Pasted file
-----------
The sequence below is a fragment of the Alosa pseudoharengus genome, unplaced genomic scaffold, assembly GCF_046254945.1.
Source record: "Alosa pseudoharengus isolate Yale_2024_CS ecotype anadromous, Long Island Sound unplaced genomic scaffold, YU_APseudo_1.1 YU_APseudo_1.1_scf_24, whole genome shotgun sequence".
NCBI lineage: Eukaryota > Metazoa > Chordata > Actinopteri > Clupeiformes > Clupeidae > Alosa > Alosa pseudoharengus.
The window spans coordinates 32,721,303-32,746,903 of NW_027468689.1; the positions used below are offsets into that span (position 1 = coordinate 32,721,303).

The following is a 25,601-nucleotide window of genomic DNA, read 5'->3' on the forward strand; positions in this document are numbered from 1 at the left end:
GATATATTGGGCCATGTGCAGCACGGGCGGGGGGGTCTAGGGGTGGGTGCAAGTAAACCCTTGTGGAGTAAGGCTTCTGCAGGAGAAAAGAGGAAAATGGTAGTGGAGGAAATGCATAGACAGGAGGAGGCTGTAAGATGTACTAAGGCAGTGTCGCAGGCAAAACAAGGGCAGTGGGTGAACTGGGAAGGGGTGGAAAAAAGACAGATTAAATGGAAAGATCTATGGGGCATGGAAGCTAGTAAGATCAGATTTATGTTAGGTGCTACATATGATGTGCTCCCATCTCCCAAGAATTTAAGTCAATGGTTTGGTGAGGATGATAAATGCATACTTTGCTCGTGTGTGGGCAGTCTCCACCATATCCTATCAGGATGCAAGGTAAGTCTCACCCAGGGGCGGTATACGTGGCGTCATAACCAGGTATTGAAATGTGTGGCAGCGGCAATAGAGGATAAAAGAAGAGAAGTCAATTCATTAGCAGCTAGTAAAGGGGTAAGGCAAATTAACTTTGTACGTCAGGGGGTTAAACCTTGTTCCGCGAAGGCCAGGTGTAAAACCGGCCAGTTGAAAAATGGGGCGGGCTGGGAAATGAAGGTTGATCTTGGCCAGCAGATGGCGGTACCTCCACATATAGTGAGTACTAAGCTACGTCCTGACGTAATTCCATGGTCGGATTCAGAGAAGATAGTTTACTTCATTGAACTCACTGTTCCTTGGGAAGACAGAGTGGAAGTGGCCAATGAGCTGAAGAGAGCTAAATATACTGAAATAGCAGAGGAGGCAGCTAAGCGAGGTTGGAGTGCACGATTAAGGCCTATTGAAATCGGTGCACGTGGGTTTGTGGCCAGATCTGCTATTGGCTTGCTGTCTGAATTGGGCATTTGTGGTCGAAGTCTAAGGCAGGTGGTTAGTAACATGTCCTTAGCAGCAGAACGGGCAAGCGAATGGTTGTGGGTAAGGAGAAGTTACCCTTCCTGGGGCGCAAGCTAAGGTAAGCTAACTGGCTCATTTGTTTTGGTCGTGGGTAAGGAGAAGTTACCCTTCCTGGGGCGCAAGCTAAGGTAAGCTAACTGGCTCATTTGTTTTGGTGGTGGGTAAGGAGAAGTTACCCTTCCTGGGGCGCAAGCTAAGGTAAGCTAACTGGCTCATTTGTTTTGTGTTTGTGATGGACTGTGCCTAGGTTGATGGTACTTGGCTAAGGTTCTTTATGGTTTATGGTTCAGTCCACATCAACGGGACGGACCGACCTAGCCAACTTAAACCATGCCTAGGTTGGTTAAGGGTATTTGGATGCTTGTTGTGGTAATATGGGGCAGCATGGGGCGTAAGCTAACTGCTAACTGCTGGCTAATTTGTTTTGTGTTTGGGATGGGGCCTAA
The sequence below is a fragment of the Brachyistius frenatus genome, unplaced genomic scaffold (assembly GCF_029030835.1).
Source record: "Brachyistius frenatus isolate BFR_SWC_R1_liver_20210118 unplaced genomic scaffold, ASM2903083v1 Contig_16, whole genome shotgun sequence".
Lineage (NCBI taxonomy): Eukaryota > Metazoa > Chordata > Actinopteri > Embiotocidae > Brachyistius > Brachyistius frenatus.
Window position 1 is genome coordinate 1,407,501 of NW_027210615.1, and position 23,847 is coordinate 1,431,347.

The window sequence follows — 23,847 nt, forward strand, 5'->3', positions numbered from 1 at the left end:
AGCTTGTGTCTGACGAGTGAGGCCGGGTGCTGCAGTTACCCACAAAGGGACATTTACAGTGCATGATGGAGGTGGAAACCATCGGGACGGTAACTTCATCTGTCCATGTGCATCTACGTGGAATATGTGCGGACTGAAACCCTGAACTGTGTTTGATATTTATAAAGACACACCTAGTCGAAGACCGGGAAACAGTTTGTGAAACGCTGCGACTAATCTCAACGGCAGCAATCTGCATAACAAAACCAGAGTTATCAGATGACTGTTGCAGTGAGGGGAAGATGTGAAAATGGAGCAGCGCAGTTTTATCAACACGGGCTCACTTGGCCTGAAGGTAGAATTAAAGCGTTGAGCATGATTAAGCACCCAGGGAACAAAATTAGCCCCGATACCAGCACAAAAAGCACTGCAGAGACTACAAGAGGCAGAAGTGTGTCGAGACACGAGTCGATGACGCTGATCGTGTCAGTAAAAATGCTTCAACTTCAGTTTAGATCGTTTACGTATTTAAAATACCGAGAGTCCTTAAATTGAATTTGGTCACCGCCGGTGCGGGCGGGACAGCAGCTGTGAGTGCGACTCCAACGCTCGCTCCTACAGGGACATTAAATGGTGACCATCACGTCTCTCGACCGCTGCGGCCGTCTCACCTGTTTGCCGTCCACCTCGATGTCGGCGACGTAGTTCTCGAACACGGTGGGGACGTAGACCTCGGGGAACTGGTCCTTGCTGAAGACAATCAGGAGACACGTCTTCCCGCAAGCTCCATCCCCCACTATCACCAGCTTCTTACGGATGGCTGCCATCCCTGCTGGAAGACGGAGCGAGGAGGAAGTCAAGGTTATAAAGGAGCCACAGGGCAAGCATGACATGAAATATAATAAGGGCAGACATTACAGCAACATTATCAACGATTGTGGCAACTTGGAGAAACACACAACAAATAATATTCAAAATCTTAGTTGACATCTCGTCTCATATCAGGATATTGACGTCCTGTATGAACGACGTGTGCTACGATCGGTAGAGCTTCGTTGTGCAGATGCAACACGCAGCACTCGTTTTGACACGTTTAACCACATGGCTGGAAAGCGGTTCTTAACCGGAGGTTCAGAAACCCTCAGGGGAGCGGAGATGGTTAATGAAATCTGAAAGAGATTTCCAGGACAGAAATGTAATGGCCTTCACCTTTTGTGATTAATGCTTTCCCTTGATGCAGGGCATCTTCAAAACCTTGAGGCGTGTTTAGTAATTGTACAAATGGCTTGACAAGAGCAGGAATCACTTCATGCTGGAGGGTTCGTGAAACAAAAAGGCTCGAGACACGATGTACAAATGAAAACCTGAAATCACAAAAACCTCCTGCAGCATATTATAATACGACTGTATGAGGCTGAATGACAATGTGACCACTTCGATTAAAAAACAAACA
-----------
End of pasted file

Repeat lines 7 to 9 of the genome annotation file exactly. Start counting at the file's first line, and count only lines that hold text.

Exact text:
The sequence below is a fragment of the Brachyistius frenatus genome, unplaced genomic scaffold (assembly GCF_029030835.1).
Source record: "Brachyistius frenatus isolate BFR_SWC_R1_liver_20210118 unplaced genomic scaffold, ASM2903083v1 Contig_16, whole genome shotgun sequence".
Lineage (NCBI taxonomy): Eukaryota > Metazoa > Chordata > Actinopteri > Embiotocidae > Brachyistius > Brachyistius frenatus.